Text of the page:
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John W. Barnwell, Ph.D., M.P.H.

John Barnwell


Consultant, Malaria Clinical Team
Retired-Senior Biomedical Research Service Scientist
Chief, Laboratory Research and Development Unit
Malaria Branch
Centers for Disease Control and Prevention

Role in MaHPIC

Consultant, Malaria Clinical Team



Personal Statement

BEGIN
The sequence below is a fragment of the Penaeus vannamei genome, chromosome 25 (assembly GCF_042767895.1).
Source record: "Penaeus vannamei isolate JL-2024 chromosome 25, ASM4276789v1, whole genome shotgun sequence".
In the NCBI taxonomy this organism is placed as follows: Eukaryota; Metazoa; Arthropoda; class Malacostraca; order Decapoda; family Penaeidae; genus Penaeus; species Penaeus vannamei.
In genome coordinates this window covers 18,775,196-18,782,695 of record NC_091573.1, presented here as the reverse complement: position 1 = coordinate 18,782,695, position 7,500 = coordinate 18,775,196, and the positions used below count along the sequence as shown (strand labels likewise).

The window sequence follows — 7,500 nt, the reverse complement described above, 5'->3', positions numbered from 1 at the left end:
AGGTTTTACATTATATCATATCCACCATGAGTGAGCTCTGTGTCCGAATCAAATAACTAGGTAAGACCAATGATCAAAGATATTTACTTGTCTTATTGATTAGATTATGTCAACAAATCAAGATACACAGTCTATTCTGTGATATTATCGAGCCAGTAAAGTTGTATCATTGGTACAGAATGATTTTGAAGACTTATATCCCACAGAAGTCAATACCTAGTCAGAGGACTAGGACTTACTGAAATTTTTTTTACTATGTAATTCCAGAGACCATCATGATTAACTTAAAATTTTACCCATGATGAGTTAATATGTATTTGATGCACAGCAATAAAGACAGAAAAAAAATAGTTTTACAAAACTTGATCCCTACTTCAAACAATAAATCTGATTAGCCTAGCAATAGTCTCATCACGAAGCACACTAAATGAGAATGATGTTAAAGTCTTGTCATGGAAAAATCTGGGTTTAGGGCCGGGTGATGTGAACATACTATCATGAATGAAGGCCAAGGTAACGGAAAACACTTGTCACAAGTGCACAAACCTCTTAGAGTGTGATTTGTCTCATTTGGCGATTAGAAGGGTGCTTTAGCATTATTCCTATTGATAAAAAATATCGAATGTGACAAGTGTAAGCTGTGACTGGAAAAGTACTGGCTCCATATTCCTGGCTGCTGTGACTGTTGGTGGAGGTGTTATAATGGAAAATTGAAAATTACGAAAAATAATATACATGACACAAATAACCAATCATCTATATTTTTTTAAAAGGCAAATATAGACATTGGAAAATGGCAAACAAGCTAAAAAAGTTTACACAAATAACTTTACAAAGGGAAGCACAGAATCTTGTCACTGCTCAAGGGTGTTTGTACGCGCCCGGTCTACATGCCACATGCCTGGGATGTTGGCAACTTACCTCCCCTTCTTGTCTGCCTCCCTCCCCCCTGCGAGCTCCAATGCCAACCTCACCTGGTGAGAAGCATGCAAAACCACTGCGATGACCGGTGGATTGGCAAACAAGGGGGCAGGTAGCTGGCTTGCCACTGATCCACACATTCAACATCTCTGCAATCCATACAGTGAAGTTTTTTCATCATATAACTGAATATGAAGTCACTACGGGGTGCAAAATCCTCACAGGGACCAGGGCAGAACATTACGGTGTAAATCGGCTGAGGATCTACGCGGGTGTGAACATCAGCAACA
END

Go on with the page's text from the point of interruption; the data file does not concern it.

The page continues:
I have 38 years of experience as a student of the biology of malaria parasites, their vectors and epidemiology, and the disease states they cause in primates and humans. This knowledge has been gained over these 38 years from many different research experiences in the laboratory, in the field, as a consultant and as such I am considered to be one of the top malariologists in the world today.  I have published over 160 peer-reviewed papers and book chapters on various subjects concerning malaria and other parasitic diseases. During the past 12 years I have been chief of the laboratory unit for the Malaria Branch of CDC supervising several laboratories and many investigations that encompass, epidemiology, vaccine and drug development, parasite biology, non-human primate models of malaria, mosquito vector-parasite interactions, drug resistance mechanisms and markers, parasite genetics and immunity. Prior to joining CDC fourteen years ago, I was a professor for 15 years at New York University School of Medicine where I developed one of the few research programs in the world devoted to the very difficult study of P. vivax cell and molecular biology and made several seminal discoveries on virulence factors for P. falciparum and P. vivax. I have made extensive use of experimental non-human primate model systems for simian and human malaria parasites to focus on the mosquito, liver-stage and blood-stage parasites in regards to the cellular and molecular biological processes and pathophysiological aspects of malaria disease. My current favored research focus among many is on the biology of liver-stage hypnozoites of P. vivax and P. cynomolgi.